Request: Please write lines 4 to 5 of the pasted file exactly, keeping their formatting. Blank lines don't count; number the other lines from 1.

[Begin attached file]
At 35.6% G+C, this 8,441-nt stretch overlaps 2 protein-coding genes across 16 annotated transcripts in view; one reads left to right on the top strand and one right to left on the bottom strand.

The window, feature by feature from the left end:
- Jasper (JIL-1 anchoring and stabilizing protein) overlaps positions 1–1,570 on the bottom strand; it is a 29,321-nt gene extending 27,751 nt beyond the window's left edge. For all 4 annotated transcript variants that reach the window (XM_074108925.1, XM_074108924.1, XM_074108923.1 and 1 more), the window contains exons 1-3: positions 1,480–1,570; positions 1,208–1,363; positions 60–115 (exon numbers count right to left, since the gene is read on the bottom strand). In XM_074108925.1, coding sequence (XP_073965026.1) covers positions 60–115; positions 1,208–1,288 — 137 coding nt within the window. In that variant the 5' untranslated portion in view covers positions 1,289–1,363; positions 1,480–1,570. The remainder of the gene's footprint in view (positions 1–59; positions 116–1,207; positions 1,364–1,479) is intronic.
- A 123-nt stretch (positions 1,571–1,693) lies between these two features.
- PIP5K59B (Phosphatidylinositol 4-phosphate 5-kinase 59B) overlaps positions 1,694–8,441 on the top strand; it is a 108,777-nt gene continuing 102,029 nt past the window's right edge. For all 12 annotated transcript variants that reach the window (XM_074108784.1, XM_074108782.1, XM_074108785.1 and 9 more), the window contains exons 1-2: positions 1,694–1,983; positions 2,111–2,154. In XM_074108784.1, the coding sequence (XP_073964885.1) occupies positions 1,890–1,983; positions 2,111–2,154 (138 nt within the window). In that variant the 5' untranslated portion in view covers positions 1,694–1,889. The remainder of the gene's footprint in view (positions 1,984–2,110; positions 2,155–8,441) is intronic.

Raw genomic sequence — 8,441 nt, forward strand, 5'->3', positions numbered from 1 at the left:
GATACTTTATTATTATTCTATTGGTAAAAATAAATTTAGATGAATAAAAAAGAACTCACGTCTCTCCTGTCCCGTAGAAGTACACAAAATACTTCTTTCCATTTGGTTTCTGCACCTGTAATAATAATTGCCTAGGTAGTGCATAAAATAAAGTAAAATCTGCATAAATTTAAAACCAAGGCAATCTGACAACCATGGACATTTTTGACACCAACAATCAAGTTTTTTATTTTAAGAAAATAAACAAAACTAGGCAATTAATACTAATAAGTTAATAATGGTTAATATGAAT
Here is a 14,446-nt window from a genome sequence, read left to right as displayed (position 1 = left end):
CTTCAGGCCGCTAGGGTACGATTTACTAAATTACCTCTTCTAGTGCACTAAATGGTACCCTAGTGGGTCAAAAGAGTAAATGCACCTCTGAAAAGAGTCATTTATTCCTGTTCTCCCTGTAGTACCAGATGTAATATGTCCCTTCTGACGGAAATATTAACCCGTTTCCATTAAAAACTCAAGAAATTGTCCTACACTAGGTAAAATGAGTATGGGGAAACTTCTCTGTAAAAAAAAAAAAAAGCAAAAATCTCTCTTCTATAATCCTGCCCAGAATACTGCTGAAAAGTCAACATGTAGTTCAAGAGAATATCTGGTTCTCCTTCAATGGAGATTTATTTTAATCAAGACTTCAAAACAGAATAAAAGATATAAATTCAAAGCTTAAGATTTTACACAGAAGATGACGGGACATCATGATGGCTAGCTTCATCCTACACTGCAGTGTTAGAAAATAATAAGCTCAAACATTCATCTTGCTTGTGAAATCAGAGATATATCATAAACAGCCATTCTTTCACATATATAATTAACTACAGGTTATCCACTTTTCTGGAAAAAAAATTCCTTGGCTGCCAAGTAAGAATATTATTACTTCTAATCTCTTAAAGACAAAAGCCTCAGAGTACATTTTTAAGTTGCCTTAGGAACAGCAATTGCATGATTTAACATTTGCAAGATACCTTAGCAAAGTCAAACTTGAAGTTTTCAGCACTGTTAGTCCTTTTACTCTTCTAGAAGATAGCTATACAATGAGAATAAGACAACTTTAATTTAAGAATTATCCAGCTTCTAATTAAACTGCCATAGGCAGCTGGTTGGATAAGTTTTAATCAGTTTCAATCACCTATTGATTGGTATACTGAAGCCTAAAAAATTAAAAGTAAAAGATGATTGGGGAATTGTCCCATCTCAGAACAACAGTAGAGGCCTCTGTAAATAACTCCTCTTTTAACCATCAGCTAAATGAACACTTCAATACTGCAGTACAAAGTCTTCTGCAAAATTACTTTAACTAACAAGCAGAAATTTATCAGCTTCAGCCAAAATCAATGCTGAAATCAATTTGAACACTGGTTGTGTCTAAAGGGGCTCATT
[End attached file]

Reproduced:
- A 123-nt stretch (positions 1,571–1,693) lies between these two features.
- PIP5K59B (Phosphatidylinositol 4-phosphate 5-kinase 59B) overlaps positions 1,694–8,441 on the top strand; it is a 108,777-nt gene continuing 102,029 nt past the window's right edge. For all 12 annotated transcript variants that reach the window (XM_074108784.1, XM_074108782.1, XM_074108785.1 and 9 more), the window contains exons 1-2: positions 1,694–1,983; positions 2,111–2,154. In XM_074108784.1, the coding sequence (XP_073964885.1) occupies positions 1,890–1,983; positions 2,111–2,154 (138 nt within the window). In that variant the 5' untranslated portion in view covers positions 1,694–1,889. The remainder of the gene's footprint in view (positions 1,984–2,110; positions 2,155–8,441) is intronic.